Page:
Donald Duck's superhero alter-ego comes to the GameCube in Disney's PK: Out of the Shadows. Unfortunately, this game would've been better off staying in the shadows.
Disney’s PK: Out of the Shadows is yet another example of a “kid’s game” being a euphemism for a game with dull, shallow gameplay. While there are fun and interesting moments scattered throughout the game, the act of completing the game feels like a chore and is only likely to give satisfaction to those who are easily amused or to those who have never played a good game.
The game’s story is quite simple. It follows Donald Duck’s superhero alter-ego, PK, as he goes from fledgling hero-in-training to a genuine true blue Superhero who single handedly thwarts the plot of the evil Evronian aliens. It’s not terribly complicated or interesting, but as a framework for an action-adventure game aimed at kids, it fits the bill.
The game’s graphics are probably its strongest suit. Disney’s PK: Out of the Shadows uses cel-shading to create a comic book feel. Interjections like “Fwoosh”, “Boom”, and “Krak” appear on screen with the appropriate sound effect to add to the comic book presentation. Also, the game’s pretty backgrounds use vibrant colors that one would find within the pages of a Disney comic. On the down side though, the game’s framerate can be a bit erratic at times. The same can be said for the in-game camera which will sometimes provide views that hinder gameplay. Still, with solid animations, colorful particle effects and the aforementioned strong comic book presentation, the game’s graphics are nice.
Unfortunately, the gameplay in Disney’s PK: Out of the Shadows is nowhere near as good as its graphics.
The main problem lies in the fact that it is extremely repetitive. That’s all you really need to know. Run from the corridors of one level to similarly designed corridors (with different textures) on the next level. Hover jump over bottomless pits and toxic ooze in one level only to hover jump over different pits and poison ooze in the next level. Shoot at 1 of 2 different types of enemies (the Cool Flame and the Evronian) on one level and shoot at these same enemies on the next. Go the next level and you’ll get to shoot at them again. If you get far enough, you’ll get to shoot at the Cool Flame that jumps around and three more different types of Evronians; one that uses a hover vehicle, one that has a force field, and one that just shoots a lot. Oh, and don’t forget to keep your eye out for the six Captured Scientists on each level. If you get near one and don’t rescue him in the allotted time, you’re going to have to replay the entire level from the beginning to get another chance. Yup, you get to go through the same repetitive gameplay again!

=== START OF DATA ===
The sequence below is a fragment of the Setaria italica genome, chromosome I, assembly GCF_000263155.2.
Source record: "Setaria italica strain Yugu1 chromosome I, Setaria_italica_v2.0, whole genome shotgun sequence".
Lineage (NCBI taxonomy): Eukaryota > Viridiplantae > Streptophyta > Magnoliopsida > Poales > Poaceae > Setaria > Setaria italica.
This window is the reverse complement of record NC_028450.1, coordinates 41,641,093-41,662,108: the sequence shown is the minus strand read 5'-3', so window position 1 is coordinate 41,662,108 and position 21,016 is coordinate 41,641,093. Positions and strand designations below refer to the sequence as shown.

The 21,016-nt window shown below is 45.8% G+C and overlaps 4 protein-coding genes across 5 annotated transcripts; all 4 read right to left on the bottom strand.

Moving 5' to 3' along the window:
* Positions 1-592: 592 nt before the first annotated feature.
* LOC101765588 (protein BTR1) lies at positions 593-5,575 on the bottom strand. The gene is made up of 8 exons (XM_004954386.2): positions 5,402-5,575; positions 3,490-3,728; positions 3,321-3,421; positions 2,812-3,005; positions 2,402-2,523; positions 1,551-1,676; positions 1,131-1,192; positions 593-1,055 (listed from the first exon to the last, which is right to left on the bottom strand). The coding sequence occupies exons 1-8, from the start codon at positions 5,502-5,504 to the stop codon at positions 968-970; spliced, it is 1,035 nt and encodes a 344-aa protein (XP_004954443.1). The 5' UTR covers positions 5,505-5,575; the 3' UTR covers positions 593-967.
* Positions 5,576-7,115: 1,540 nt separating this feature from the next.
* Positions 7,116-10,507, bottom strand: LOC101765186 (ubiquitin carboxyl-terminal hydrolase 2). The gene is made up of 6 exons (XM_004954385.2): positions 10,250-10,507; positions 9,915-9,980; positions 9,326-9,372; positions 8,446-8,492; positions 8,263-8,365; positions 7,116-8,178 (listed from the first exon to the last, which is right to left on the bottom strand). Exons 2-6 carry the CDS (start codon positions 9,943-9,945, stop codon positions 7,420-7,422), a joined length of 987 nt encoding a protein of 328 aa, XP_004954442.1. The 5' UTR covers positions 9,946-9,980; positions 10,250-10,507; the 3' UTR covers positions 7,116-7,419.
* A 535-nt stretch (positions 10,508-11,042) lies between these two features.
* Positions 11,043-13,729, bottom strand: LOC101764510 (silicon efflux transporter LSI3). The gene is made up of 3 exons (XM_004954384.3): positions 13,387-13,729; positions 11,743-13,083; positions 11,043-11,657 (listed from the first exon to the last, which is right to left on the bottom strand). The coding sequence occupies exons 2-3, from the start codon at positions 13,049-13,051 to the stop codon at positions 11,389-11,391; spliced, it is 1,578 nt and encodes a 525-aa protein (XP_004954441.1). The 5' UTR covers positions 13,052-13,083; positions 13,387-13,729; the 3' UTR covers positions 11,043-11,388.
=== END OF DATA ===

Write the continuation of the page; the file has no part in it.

Towards the end of the game, there are a few fun areas once you pick up the ability to use PK’s X-Transformer (the gadget that helps PK be a superhero) to swing across larger gaps. Unfortunately, this ability is not gained until you’ve trudged through most of the game. The Remote X-Transformer ability is introduced about halfway through the game in an effort to change up the gameplay a bit, but these portions play out as a very very basic scrolling shooter that isn’t any more fun than the rest of the gameplay (shoot, turn, shoot, turn, turn, turn, strafe, turn, shoot).
There are two ‘bright’ spots to be found in the gameplay. The game’s controls are fairly simple and easy to pick up. Also, many checkpoints can be found throughout levels, and there are no limits to the number of times PK can respawn so finishing a level (and the game) is more a matter of persistence than a test of skill. These two factors should help a younger gamer to finish the game, eventually. Of course, whether there’s enough fun in the game to motivate a younger gamer to attempt to finish the game is highly questionable.
The sound in Disney’s PK: Out of the Shadows is not as bad as the gameplay but it’s nothing special either. The sound effects themselves consist mostly of energy blasts, explosions, and other sounds one might hear in a sci-fi movie. The effects are fairly ordinary, they get the job done. The music is pretty standard too, using synthesized techno-pop tunes to accompany the overall sci-fi superhero vs. aliens theme. Unfortunately, there are times when the music uses sounds that seem like they might be from an in-game character or object which can cause some confusion.
The worst part of the sound is definitely the voice of PK. PK’s voice is hardly fitting of a superhero. Disney may have done this intentionally as PK is supposed to be a novice, but nowhere in the game does PK sound terribly heroic or tough. The charm and edge of an angry Donald Duck are nowhere to be found in PK’s whiney clearly enunciated speech. Fortunately, the voices of the other characters in the game are not nearly as annoying.
I’m pretty sure I don’t fit the target demographic for Disney’s PK: Out of the Shadows, but one hardly needs to be in a target demographic to judge a game’s quality, or lack thereof. A younger gamer with little gaming experience could be amused by this game for a while but there really are other GameCube games suitable for younger gamers that would provide a better overall experience. While the game does feature some nice graphics, its repetitive gameplay, repetitive level design, and lack of replay value, PK is at best a mediocre “kid’s game”. If you really need to keep your kids occupied for a few hours with something Disney, you’re probably better off with a Disney movie.